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Rights Workers and Relatives of “RT Fixer” Calls for Charges To Be Dropped

Labor activist Rath Rott Mony arrives to the Phnom Penh Municipal Court for trial over his role in the making of a documentary about sex-trafficking, that the government said contained fake news, in Phnom Penh, Cambodia May 30, 2019.

Rott Mony, Rath Chanthul, 27, told VOA Khmer that she wanted the court to give him a fair trial. Rath Chanthul claimed that the absence of the plaintiffs at the court last week suggested an unfair trial.

Rights activists and relatives of a news fixer, who was arrested after helping a Russian state-run TV crew to produce a documentary on child sex exploitation, have appealed to the court to drop charges against him on the grounds of absence of relevant parties and lack of evidences.

Rath Rott Mony, 47, a labor activist and a news fixer for the documentary “My Mother Sold Me” by Russia Today news agency, was arrested in December and charged with “incitement to discriminate” for helping RT produce documentary, which the Cambodian government labeled as fake news.

Late last month the Phnom Penh Municipal Court heard Rott Mony’s case, but the process was suspended after his attorney demanded the presence of the five plaintiffs listed in the complaints.

After the hearing last month, a sister of Rott Mony, Rath Chanthul, 27, told VOA Khmer that she wanted the court to give him a fair trial. Rath Chanthul claimed that the absence of the plaintiffs at the court last week suggested an unfair trial.

“I see that in the case of my brother, there are three relevant parties including RT, the plaintiffs, and my brother. But when the court heard the case, it seemed to me that only my brother was mentioned, meaning they focused just on my brother, accusing my brother of writing and creating the story,” she said. “For the plaintiffs, there are only letters.”

She added that the five plaintiffs, who have complained that the film destroyed their reputation and demanded between $5,000 and $10,000 in compensation from her brother, should appear at the court to prove the legitimacy of the case.

“It seems to be unfair for my brother because all the plaintiffs are just on the papers, meaning [I] didn’t see them. [I] want to see them coming to resist the case, which they claimed they are the victims. If they accused my brother of this crime, they should come to defend the case,” she said, adding that the court would not provide full justice to her brother if the court convicted her brother without the presence of all relevant parties.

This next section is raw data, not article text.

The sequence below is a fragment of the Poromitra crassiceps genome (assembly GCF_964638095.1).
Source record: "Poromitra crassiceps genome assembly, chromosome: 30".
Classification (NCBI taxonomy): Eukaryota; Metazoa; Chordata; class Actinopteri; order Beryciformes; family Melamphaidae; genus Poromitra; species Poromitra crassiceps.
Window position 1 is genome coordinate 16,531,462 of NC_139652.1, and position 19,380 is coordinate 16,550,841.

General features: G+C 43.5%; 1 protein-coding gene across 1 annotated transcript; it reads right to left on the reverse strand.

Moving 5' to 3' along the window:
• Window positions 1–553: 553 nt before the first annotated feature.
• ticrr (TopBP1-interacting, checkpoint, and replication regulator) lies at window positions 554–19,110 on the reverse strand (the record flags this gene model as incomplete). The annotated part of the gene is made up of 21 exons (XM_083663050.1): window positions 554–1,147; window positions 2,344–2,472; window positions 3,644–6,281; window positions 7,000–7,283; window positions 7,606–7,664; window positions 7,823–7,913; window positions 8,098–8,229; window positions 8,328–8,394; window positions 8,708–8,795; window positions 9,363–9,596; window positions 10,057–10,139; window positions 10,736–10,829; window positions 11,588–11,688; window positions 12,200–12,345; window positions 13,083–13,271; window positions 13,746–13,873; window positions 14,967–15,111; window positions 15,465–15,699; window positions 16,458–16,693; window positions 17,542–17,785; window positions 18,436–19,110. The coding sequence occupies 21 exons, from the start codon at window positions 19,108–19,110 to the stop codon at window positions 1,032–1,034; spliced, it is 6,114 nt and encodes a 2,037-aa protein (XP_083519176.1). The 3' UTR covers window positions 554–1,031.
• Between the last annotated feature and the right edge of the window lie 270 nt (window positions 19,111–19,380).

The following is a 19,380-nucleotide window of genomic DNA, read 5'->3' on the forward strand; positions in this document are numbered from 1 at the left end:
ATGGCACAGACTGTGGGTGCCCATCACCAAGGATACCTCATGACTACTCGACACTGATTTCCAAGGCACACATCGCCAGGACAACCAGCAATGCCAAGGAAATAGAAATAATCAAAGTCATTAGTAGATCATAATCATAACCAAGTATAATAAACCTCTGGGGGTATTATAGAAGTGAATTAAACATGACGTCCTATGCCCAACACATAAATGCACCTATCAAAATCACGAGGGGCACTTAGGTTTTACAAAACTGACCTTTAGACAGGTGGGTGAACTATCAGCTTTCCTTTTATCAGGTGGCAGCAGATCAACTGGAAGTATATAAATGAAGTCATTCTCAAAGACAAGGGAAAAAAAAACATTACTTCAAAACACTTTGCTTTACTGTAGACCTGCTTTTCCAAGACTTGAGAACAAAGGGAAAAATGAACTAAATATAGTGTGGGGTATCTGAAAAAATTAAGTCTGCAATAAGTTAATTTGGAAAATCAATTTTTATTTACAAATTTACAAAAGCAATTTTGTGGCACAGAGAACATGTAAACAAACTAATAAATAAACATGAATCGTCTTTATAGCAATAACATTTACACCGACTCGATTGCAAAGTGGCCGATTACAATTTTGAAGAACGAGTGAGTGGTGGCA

Ly Sophana, spokesman for the Phnom Penh Municipal Court, didn’t respond to VOA press inquiries sent via mobile phone.

Amnesty International has called on the court to drop what it calls ‘trumped-up charges’ in child sexual exploitation documentary.

“Mony is being punished solely for his role in exposing the horrors of child sexual exploitation in Cambodia. The bogus charges against him are designed to intimidate anyone who’s work contribute to exposing this scourge—and the government’s woeful inaction,” Nicholas Bequelin, Amnesty International’s Regional Director for East and Southeast Asia, said in a statement.

“The authorities should drop the prosecution of Rath Rott Mony and release him immediately and unconditionally,” he added.

Am Sam Ath, chief of local rights group Licadho’s technical investigation unit, said there is no solid evidence for the court to press charge against Rott Mony, and that the accused was not the film producer.

“Rath Rott Mony is only a fixer for the RT in producing the film content of ‘My Mother Sold Me', whose intention is to expose the truth or show what had happened in order to find the resolutions,” he said.

Soeung Senkaruna, a spokesman for local rights association Adhoc, said the court should bring all the relevant parties of the case to the courtroom.

“A due-process trial means there should be the participation of all sides,” he said.

In 2017, Rott Mony was hired to work on ‘My Mother Sold Me’, a production by news network Russia Today. The documentary exposed sexual exploitation of children in Cambodia. Rott Mony had previously worked on several other documentaries with the network.

The Cambodian government criticized the documentary, calling it inaccurate when it was released in September last year. Fearing prosecution from the government, Rott Mony and his family fled to seek asylum in Thailand where he was arrested and deported by the Thai government late last year. If he is found guilty, he could face up to three years in prison.

Correction: An earlier version of this article incorrectly mentioned that if found guilty, Rott Mony could face up to one year in prison.